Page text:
Acidification of the Fraser River due to Urbanization in Vancouver British Columbia and Potential Impact on Salmon Migration

  • Uzair Ahmed
  • Andy Chang
  • Caleb Ritchie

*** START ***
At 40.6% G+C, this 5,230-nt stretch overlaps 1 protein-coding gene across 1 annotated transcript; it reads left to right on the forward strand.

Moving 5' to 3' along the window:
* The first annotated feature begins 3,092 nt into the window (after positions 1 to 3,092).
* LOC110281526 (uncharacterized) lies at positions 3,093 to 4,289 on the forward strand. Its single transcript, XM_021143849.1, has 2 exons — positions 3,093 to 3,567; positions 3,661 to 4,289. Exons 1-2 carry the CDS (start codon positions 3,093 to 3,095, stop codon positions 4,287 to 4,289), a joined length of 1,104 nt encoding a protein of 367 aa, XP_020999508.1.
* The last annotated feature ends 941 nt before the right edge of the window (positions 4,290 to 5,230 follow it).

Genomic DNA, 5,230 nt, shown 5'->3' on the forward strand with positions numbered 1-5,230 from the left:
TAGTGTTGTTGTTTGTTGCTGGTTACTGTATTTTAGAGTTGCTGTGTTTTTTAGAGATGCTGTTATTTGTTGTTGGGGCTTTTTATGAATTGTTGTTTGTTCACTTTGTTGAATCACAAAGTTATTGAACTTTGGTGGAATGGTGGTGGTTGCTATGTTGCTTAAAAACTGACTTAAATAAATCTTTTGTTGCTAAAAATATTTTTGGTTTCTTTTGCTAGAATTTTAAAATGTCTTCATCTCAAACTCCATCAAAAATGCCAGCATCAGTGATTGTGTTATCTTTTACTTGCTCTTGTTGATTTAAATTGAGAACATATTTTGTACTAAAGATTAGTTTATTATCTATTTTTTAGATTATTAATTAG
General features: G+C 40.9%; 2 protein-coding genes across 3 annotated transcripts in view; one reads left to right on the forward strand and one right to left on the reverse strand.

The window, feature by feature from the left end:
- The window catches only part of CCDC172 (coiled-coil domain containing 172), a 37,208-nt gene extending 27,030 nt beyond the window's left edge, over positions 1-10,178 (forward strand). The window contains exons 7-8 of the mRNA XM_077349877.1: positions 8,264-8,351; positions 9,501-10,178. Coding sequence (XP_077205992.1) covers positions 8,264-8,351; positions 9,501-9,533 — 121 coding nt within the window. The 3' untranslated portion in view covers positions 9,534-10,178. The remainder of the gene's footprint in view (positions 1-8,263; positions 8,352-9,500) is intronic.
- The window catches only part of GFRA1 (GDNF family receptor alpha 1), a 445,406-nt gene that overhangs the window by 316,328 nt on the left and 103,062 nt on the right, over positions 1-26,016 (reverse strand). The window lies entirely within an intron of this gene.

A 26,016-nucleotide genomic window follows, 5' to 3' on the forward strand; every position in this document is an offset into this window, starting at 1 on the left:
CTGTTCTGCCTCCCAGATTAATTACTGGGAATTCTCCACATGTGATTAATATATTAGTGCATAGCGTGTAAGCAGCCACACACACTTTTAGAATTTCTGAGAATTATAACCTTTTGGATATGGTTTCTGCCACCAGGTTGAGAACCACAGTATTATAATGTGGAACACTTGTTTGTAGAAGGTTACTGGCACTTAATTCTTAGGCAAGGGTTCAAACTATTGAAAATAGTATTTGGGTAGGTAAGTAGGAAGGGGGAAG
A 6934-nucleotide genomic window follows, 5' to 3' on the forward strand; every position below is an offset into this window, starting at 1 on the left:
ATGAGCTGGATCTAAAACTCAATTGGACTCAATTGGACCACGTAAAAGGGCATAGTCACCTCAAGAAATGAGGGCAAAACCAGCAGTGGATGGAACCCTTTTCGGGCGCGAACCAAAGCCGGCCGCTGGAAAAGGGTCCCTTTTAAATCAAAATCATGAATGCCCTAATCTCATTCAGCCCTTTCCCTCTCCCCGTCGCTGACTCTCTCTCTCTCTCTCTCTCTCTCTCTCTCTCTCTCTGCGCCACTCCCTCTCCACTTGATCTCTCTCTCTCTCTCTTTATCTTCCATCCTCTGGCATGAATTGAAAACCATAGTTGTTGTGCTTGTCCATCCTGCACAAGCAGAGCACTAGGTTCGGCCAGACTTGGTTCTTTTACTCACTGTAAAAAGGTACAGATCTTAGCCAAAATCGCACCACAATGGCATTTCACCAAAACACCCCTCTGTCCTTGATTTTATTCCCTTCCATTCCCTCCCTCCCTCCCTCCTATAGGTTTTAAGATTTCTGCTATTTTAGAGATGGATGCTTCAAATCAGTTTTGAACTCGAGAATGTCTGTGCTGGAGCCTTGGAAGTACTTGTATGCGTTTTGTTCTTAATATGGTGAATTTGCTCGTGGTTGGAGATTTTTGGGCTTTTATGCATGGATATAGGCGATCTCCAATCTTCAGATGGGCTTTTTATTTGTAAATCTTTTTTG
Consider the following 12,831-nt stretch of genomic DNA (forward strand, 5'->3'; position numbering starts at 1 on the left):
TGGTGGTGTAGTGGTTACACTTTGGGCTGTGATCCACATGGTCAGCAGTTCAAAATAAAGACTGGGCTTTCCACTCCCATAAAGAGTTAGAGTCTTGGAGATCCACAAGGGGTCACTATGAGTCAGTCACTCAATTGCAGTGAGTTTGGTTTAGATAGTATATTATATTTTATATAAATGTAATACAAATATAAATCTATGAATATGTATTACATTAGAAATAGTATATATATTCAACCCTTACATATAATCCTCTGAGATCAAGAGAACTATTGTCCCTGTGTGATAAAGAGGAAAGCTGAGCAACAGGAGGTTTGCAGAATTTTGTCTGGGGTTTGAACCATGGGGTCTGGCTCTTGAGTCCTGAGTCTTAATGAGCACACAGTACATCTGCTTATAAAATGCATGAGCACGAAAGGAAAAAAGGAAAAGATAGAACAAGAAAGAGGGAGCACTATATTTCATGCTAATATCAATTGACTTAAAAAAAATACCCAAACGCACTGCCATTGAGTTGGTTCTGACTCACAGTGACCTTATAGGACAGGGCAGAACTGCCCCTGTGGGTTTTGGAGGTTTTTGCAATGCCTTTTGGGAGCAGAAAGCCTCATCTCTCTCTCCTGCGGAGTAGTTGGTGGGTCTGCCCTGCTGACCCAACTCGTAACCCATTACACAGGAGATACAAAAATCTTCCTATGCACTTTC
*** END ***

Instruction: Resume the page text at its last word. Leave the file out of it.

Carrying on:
Salmon in BC migrate from the ocean and move up the Fraser river to spawn. Salmon, as well as other aquatic species, thrive in water with pH ranging from 6 – 8. In this experiment, water and soil acidity were examined at different locations along the Fraser River in Richmond, Surrey, and Langley with the objective of observing any effect of the local level of urbanization. It was hypothesized that urban areas would measure lower pH than the rural areas. pH measurements were collected on two different locations, urban and rural within each city and a T-test was performed for each of the three pairs of data to confirm statistical significance indicated by Two-way ANOVA. The results showed a statistically significant decrease in acidity for urban Surrey at a confidence level of 0.05, but not for Langley and Richmond. Differences between cities was observed, but these differences were not statistically significant with the exception of urban Langley and urban Surrey. We conclude that local differences in urbanization do not cause a measureable increase in acidity in the Fraser River.